Saturday 21 September 2019

Dan Geary: 'Devlin's US trip revealed more in common with black struggle than with Irish America'

Powerful voice: Bernadette Devlin, then a 21-year-old MP for Mid-Ulster, addresses a crowd at the Bogside in Derry in 1969, soon after her election to Westminster. Photo: PA Wire
Powerful voice: Bernadette Devlin, then a 21-year-old MP for Mid-Ulster, addresses a crowd at the Bogside in Derry in 1969, soon after her election to Westminster. Photo: PA Wire

Dan Geary

Today, the most famous Northern Irishman in the US is actor Liam Neeson, who recently sparked outrage when he recalled wanting to assault a "black bastard" in vengeance for the rape of a friend by a black man.

But a half-century ago the best known person to hail from the North was civil rights activist Bernadette Devlin. Fifty years ago this August, she embarked on a sensational tour of the United States that helped cement her international reputation. Like Neeson, though in a very different way, she ignited controversy by addressing the issue of race.

As I will explore at a public discussion entitled 'Behind the Headlines: Does Race Matter?' in Trinity College Dublin today, Devlin captured US national media attention on a tour sponsored by Irish-American groups designed to highlight Catholic oppression in Northern Ireland.

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At the start of the Troubles, American attention was shifting toward Ulster, and the fashionably dressed, charismatic 22-year-old MP Devlin was a major attraction. She spoke to mass audiences in US cities, gave interviews to national media outlets, and even appeared on the 'Tonight Show with Johnny Carson'.

Devlin's popularity was so threatening to Unionists that Stormont dispatched a 'Truth Squad' of MPs to the US to rebuff her claims and Ian Paisley embarked on his own US speaking tour organised by his ally, right-wing minister Carl McIntire.

Throughout her visit, Devlin repeatedly made common cause with African Americans. After all, the Northern Irish civil rights movement had taken considerable inspiration from the African-American movement, borrowing tactics, iconography, and even the 'civil rights' name.

But Devlin's identification with African Americans surprised Irish Americans. At a rally in Philadelphia, Devlin discomforted her audience when she asked the African-American singer there to provide the night's entertainment to sing the civil rights anthem 'We Shall Overcome'. In Detroit, Devlin refused to speak until hundreds of African Americans were allowed into the venue. In Chicago, she pointedly declined to meet with Irish-American Mayor Richard Daley partly because she viewed his policies as racist. And most controversially, a key to the city presented to Devlin by the mayor of New York City was later given to the Black Panthers.

Devlin was frustrated by Irish Americans who actively supported civil rights for Catholics in Northern Ireland but not racial equality in the US. "I cannot understand," she said, "the mental conflict of some of our Irish Americans who will fight forever for the struggle for justice in Ireland, and who yet play the role of the oppressor and will not stand shoulder to shoulder with their fellow black Americans."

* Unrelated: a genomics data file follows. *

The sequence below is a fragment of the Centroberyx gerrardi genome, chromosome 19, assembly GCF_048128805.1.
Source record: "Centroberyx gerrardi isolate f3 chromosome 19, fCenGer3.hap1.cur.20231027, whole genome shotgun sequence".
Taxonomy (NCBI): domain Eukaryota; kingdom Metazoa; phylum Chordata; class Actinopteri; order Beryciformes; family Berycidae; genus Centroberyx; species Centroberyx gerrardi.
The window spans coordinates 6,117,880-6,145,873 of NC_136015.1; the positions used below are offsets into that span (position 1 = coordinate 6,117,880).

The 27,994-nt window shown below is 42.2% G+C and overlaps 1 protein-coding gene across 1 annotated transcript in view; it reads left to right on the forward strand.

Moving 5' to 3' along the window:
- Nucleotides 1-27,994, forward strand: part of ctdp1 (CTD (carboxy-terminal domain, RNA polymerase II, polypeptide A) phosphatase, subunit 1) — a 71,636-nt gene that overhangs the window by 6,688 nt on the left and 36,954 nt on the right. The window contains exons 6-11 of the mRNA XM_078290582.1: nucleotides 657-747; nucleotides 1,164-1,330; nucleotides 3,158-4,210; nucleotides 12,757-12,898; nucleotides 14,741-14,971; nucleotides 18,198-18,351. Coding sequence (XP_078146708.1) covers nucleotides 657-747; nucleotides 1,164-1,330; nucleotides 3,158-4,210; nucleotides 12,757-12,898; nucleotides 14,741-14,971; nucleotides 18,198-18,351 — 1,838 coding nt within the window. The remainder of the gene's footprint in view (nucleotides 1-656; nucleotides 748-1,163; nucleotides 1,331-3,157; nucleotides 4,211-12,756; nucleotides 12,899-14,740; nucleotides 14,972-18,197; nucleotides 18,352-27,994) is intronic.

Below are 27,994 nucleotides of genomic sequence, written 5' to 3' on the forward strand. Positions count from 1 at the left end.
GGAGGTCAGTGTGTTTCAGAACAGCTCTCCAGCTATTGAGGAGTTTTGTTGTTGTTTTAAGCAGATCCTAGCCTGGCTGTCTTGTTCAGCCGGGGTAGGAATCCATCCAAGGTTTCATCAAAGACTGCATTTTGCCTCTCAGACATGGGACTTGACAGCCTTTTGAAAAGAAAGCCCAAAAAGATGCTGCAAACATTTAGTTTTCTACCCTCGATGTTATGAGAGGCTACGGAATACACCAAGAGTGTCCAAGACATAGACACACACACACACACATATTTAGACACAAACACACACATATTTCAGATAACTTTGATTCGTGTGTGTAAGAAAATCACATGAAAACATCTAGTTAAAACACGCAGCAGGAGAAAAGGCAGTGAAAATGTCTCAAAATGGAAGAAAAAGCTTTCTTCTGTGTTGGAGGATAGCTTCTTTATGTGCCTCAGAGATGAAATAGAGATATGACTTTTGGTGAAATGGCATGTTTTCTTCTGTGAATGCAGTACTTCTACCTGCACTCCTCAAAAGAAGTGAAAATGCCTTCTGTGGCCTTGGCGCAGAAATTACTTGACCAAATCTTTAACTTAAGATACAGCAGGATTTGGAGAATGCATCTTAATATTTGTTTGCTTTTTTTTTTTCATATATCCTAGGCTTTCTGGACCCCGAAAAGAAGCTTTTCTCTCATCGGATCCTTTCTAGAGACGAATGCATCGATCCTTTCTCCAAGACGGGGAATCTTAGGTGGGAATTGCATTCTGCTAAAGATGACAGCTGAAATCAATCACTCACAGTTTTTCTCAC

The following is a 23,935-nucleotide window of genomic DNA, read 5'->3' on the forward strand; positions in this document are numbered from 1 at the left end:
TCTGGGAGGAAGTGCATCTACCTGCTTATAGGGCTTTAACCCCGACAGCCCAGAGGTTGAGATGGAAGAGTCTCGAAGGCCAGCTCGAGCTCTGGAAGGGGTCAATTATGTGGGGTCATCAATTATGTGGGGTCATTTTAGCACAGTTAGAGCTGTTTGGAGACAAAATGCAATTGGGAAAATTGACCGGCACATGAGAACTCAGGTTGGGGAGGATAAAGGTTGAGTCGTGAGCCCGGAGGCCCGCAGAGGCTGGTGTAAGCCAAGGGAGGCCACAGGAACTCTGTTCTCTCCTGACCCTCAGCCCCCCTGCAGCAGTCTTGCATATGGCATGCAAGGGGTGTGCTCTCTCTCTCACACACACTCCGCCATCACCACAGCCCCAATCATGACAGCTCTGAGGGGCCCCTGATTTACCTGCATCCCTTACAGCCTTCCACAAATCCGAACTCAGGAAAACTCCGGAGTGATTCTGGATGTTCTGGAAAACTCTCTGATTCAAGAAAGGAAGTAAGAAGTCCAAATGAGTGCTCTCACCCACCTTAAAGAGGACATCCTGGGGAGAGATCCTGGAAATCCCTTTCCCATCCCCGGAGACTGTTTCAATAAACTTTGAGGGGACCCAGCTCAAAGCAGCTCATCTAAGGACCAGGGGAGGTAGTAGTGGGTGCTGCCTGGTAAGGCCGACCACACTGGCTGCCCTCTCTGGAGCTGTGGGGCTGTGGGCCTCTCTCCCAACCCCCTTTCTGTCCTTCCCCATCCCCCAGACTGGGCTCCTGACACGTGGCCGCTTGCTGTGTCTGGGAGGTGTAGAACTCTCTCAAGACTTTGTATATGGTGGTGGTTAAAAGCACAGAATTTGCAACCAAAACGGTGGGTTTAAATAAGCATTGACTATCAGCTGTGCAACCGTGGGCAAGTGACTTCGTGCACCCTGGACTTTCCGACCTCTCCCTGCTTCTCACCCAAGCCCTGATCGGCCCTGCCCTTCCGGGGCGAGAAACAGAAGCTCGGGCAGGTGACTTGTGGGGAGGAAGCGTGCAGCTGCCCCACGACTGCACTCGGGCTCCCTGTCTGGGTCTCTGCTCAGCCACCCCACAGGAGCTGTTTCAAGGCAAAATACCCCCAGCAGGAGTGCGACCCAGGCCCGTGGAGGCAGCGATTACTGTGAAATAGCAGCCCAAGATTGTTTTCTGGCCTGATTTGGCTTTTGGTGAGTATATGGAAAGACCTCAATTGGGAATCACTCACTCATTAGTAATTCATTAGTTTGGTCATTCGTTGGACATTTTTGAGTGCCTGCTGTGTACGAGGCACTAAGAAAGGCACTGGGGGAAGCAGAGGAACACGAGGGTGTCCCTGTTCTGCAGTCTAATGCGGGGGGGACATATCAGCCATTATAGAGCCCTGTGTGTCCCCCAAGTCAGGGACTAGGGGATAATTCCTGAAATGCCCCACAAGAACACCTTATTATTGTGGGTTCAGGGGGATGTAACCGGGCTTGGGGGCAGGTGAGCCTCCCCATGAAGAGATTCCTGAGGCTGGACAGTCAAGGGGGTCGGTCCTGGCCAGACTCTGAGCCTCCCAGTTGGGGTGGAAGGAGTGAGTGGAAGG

She was particularly disturbed by some of her hosts, wealthy Irish Americans, who repeated racist tropes. To Devlin, they "looked and sounded like Orangemen. They said exactly the same things about blacks that the Loyalists said about us at home".

Irish Americans were baffled by Devlin's equation of the two civil rights struggles. The Irish, like other European immigrant groups in the US, had obtained social privilege by defining themselves as "white".

Many conservative Irish Americans, like other white Americans, denied the persistent reality of racial inequality and viewed African-American inequality as self-inflicted. But even liberal Irish Americans were puzzled by Devlin's claims, seeing no links between the causes of Irish and African-American freedom.

Only a few Irish Americans were inspired to draw parallels, notably leading New Left activist Tom Hayden who recalled, "After a decade in the civil rights movement, I associated 'white' with either supremacy or emptiness. Then, in 1968...I saw marchers in Northern Ireland singing 'We Shall Overcome' and, in an epiphany, discovered that I was Irish on the inside." Hayden would soon journey to Northern Ireland to lend support to the civil rights struggle there.

Irish Americans took their white identity for granted. But there is never anything natural about race. Only a few generations before, the Irish had themselves been considered a different and inferior race. And Devlin showed that in Northern Ireland it was possible for an Irish woman to not just support the cause of African-American civil rights, but to actively identify herself with it.

That her identification was so different from a Northern Irish celebrity's confession to white racist fear of black rapists 50 years later illustrates the complicated relationship between people of Irish and African descents.

Daniel Geary is the Mark Pigott Associate Professor of History at Trinity College Dublin. He will be participating in 'Behind the Headlines: Does Race Matter?' public discussion hosted by the Trinity Long Room Hub at 6.30pm tonight

Irish Independent

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